Nootropics are supplements or drugs that enhance memory and cognitive development. They are also known as the smart drugs. The mechanism and actions involve increasing the number of neurochemicals present in the body that will cause the increase of oxygen supply and stimulate good nerve function.
This memory-enhancing supplement is often prescribed to dementia patients and individuals that are known to have a below average IQ. In some cases, this drug is also taken by gym buffs who want to give their mental focus a boost. But, contrary to the belief that this will make people intelligent, Neurohacks.co says these supplements serve as stimulators or a nourishment that bridge the gap in the synapse and, therefore, cause an increase in the mental and intellectual function of an individual.
We all know that exercise is good for our bodies. Doctors recommend at least 30 minutes of moderate-intensity workouts 3-5 times a week as a way to ensure optimum cardiovascular health, and you know that you feel better when you’re getting your body in motion.
In addition, you might use exercise as a way to tone or build muscle, increase strength, flexibility, coordination, and endurance, lose weight, or even address the symptoms of chronic illness (like pain or arthritis).
Depending on the type of activity you choose, you could gain a wide variety of physical benefits from your exercise routine. But for college students enmeshed in their studies, the pursuit of physical perfection can be a hard sell.
Luckily, exercise also provides plenty of advantages on the mental front, as well. And for students seeking ways to boost brain power, this could be a major boon.
A recent study has determined that playing certain games really does boost intelligence, problem solving skills, and memory. These brain exercises are a fun way to keep our brains alert and capable. In the study, a Swiss-American research team reports on how they used a computer based brain-training method to improve general problem-solving ability.
Games like Sudoku, crossword puzzles, Scrabble, and memory games all result in improved memory and expanded vocabulary. The young an the elderly can benefit most from these types of games, while the rest of us can use this as a tool to stay sharp and articulate throughout the years.
Many psychologists had thought the only way to improve problem solving ability, was to actually practice the specific problem solving task you wanted to get better at. However, this theory is overturned in the work by Dr. Susanne Jaeggi, Dr. Martin Buschkühl and additional colleagues at the University of Michigan, Ann Arbor and University of Bern. These experts have determined that anyone can improve general problem solving by participating in unrelated mental exercises and puzzles.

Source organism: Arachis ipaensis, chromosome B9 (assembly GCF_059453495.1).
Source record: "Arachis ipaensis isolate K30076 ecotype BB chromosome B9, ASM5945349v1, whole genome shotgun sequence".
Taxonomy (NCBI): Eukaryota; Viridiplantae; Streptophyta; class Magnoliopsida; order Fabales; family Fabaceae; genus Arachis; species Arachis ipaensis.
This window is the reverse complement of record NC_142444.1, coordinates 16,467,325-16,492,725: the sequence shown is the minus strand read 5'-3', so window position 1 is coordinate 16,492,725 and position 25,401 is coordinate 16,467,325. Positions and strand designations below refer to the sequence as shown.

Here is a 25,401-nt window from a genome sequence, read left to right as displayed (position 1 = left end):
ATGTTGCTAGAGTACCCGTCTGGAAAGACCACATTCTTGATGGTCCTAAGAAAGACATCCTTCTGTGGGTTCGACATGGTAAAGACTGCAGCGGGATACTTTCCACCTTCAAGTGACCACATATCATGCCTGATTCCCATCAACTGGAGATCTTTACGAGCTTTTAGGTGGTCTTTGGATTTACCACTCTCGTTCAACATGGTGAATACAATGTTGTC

In the experiment, the team gave 35 volunteers a series of mental training exercises designed to improve their working memory, while they also had 35 more subjects who did not undergo the exercises.
Those who underwent the tests were shown a sequence of squares appearing one after another on the computer screen every three seconds. The task was to decide whether a certain square was at the same position as another one previously seen in the sequence. At the same time, participants heard spoken letters and had to decide whether the currently heard letter was the same as one presented two or three steps earlier in the sequence.
If a participant did well the tasks became harder, while if they performed poorly it became easier. This experiment went on for between 8 and 19 days, after which participants’ problem solving ability was assessed and compared to the group who had not taken part in the exercises.
According to the results of the study, published in the Proceedings of the National Academy of Sciences, the group who took part in the puzzles had significantly improved their problem solving ability. In addition, the more the participants trained, the more problems they could solve.
Motivation appears to be an important factor in this exercise. The experts suggest that people have to be committed to mental exercise to reap the benefits. Haphazard gaming will not produce the same effects as ambitious mind training. This finding is no surprise considering the general rule that ‘practice makes perfect’. After all, you wouldn’t expect a couch potato to get up and run a 5k. Nor would a beginning weight trainee walk in the gym and squat 550 lbs. Nor would a football player step out into the national spotlight without daily, hardcore practice and training.
This study provides the first evidence that mental exercise improves intelligence and general problem solving ability. You can now take solace in time well-spent on crosswords, Sudoko, Scrabble, or any other thought intensive games.